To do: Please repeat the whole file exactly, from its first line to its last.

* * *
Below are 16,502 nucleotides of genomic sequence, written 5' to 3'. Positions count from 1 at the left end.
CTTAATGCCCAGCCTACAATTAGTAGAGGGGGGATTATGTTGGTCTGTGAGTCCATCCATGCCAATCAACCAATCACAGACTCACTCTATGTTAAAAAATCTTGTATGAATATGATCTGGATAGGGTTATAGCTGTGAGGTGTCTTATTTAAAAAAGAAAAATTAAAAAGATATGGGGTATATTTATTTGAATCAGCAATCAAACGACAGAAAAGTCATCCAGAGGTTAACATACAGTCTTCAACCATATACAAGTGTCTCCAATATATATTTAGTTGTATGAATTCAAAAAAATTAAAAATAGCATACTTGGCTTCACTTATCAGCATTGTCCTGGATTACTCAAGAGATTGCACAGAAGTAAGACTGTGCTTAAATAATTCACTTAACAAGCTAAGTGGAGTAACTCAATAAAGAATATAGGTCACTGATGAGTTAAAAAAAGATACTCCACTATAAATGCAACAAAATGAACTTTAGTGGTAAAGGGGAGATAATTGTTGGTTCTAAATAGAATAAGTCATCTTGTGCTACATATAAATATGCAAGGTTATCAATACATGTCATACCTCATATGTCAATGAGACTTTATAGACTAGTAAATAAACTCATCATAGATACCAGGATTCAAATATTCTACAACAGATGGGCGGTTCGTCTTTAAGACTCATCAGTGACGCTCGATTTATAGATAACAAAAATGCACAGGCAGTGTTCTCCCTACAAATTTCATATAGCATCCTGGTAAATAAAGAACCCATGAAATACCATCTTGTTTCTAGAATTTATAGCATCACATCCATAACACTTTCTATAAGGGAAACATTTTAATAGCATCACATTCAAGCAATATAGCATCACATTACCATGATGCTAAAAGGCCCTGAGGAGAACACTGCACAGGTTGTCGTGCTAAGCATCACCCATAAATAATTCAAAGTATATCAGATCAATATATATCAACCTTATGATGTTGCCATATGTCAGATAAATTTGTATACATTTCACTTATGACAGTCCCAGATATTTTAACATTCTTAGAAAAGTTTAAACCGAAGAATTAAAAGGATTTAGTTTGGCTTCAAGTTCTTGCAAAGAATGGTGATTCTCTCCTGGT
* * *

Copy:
Below are 16,502 nucleotides of genomic sequence, written 5' to 3'. Positions count from 1 at the left end.
CTTAATGCCCAGCCTACAATTAGTAGAGGGGGGATTATGTTGGTCTGTGAGTCCATCCATGCCAATCAACCAATCACAGACTCACTCTATGTTAAAAAATCTTGTATGAATATGATCTGGATAGGGTTATAGCTGTGAGGTGTCTTATTTAAAAAAGAAAAATTAAAAAGATATGGGGTATATTTATTTGAATCAGCAATCAAACGACAGAAAAGTCATCCAGAGGTTAACATACAGTCTTCAACCATATACAAGTGTCTCCAATATATATTTAGTTGTATGAATTCAAAAAAATTAAAAATAGCATACTTGGCTTCACTTATCAGCATTGTCCTGGATTACTCAAGAGATTGCACAGAAGTAAGACTGTGCTTAAATAATTCACTTAACAAGCTAAGTGGAGTAACTCAATAAAGAATATAGGTCACTGATGAGTTAAAAAAAGATACTCCACTATAAATGCAACAAAATGAACTTTAGTGGTAAAGGGGAGATAATTGTTGGTTCTAAATAGAATAAGTCATCTTGTGCTACATATAAATATGCAAGGTTATCAATACATGTCATACCTCATATGTCAATGAGACTTTATAGACTAGTAAATAAACTCATCATAGATACCAGGATTCAAATATTCTACAACAGATGGGCGGTTCGTCTTTAAGACTCATCAGTGACGCTCGATTTATAGATAACAAAAATGCACAGGCAGTGTTCTCCCTACAAATTTCATATAGCATCCTGGTAAATAAAGAACCCATGAAATACCATCTTGTTTCTAGAATTTATAGCATCACATCCATAACACTTTCTATAAGGGAAACATTTTAATAGCATCACATTCAAGCAATATAGCATCACATTACCATGATGCTAAAAGGCCCTGAGGAGAACACTGCACAGGTTGTCGTGCTAAGCATCACCCATAAATAATTCAAAGTATATCAGATCAATATATATCAACCTTATGATGTTGCCATATGTCAGATAAATTTGTATACATTTCACTTATGACAGTCCCAGATATTTTAACATTCTTAGAAAAGTTTAAACCGAAGAATTAAAAGGATTTAGTTTGGCTTCAAGTTCTTGCAAAGAATGGTGATTCTCTCCTGGT